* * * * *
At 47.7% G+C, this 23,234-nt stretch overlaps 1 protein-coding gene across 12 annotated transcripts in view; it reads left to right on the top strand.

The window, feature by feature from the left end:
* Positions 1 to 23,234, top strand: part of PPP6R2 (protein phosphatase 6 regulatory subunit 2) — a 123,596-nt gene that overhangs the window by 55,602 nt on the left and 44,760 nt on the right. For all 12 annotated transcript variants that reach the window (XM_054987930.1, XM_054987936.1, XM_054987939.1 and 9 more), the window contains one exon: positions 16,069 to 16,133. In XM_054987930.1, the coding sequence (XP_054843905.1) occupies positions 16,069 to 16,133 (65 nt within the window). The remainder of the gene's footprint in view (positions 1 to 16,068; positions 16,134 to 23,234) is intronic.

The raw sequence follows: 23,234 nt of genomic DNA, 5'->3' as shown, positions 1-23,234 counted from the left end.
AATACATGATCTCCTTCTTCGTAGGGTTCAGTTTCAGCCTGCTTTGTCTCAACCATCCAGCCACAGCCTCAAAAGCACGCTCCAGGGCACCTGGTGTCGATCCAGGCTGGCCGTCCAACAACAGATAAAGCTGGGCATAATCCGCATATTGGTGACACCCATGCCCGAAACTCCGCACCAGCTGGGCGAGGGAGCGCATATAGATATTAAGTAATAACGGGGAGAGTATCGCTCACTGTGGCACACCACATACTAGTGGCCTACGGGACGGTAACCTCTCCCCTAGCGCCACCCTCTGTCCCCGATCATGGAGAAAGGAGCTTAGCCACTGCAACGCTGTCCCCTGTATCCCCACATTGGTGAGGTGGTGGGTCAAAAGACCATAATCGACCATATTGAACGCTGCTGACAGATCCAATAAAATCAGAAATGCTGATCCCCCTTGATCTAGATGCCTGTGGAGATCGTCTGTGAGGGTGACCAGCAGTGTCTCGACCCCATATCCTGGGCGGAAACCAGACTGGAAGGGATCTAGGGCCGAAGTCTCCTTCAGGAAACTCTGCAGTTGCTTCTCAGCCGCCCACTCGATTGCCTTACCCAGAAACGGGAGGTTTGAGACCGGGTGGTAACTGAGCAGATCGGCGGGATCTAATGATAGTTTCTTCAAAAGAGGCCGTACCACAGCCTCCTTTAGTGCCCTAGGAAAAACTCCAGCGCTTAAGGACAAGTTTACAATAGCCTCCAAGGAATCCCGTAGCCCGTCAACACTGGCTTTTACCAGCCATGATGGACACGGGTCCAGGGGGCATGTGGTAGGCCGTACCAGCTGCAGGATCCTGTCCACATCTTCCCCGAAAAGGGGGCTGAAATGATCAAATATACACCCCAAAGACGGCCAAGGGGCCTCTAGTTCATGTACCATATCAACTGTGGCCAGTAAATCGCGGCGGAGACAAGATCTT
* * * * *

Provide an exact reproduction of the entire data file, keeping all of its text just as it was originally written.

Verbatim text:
At 47.7% G+C, this 23,234-nt stretch overlaps 1 protein-coding gene across 12 annotated transcripts in view; it reads left to right on the top strand.

The window, feature by feature from the left end:
* Positions 1 to 23,234, top strand: part of PPP6R2 (protein phosphatase 6 regulatory subunit 2) — a 123,596-nt gene that overhangs the window by 55,602 nt on the left and 44,760 nt on the right. For all 12 annotated transcript variants that reach the window (XM_054987930.1, XM_054987936.1, XM_054987939.1 and 9 more), the window contains one exon: positions 16,069 to 16,133. In XM_054987930.1, the coding sequence (XP_054843905.1) occupies positions 16,069 to 16,133 (65 nt within the window). The remainder of the gene's footprint in view (positions 1 to 16,068; positions 16,134 to 23,234) is intronic.

The raw sequence follows: 23,234 nt of genomic DNA, 5'->3' as shown, positions 1-23,234 counted from the left end.
AATACATGATCTCCTTCTTCGTAGGGTTCAGTTTCAGCCTGCTTTGTCTCAACCATCCAGCCACAGCCTCAAAAGCACGCTCCAGGGCACCTGGTGTCGATCCAGGCTGGCCGTCCAACAACAGATAAAGCTGGGCATAATCCGCATATTGGTGACACCCATGCCCGAAACTCCGCACCAGCTGGGCGAGGGAGCGCATATAGATATTAAGTAATAACGGGGAGAGTATCGCTCACTGTGGCACACCACATACTAGTGGCCTACGGGACGGTAACCTCTCCCCTAGCGCCACCCTCTGTCCCCGATCATGGAGAAAGGAGCTTAGCCACTGCAACGCTGTCCCCTGTATCCCCACATTGGTGAGGTGGTGGGTCAAAAGACCATAATCGACCATATTGAACGCTGCTGACAGATCCAATAAAATCAGAAATGCTGATCCCCCTTGATCTAGATGCCTGTGGAGATCGTCTGTGAGGGTGACCAGCAGTGTCTCGACCCCATATCCTGGGCGGAAACCAGACTGGAAGGGATCTAGGGCCGAAGTCTCCTTCAGGAAACTCTGCAGTTGCTTCTCAGCCGCCCACTCGATTGCCTTACCCAGAAACGGGAGGTTTGAGACCGGGTGGTAACTGAGCAGATCGGCGGGATCTAATGATAGTTTCTTCAAAAGAGGCCGTACCACAGCCTCCTTTAGTGCCCTAGGAAAAACTCCAGCGCTTAAGGACAAGTTTACAATAGCCTCCAAGGAATCCCGTAGCCCGTCAACACTGGCTTTTACCAGCCATGATGGACACGGGTCCAGGGGGCATGTGGTAGGCCGTACCAGCTGCAGGATCCTGTCCACATCTTCCCCGAAAAGGGGGCTGAAATGATCAAATATACACCCCAAAGACGGCCAAGGGGCCTCTAGTTCATGTACCATATCAACTGTGGCCAGTAAATCGCGGCGGAGACAAGATCTT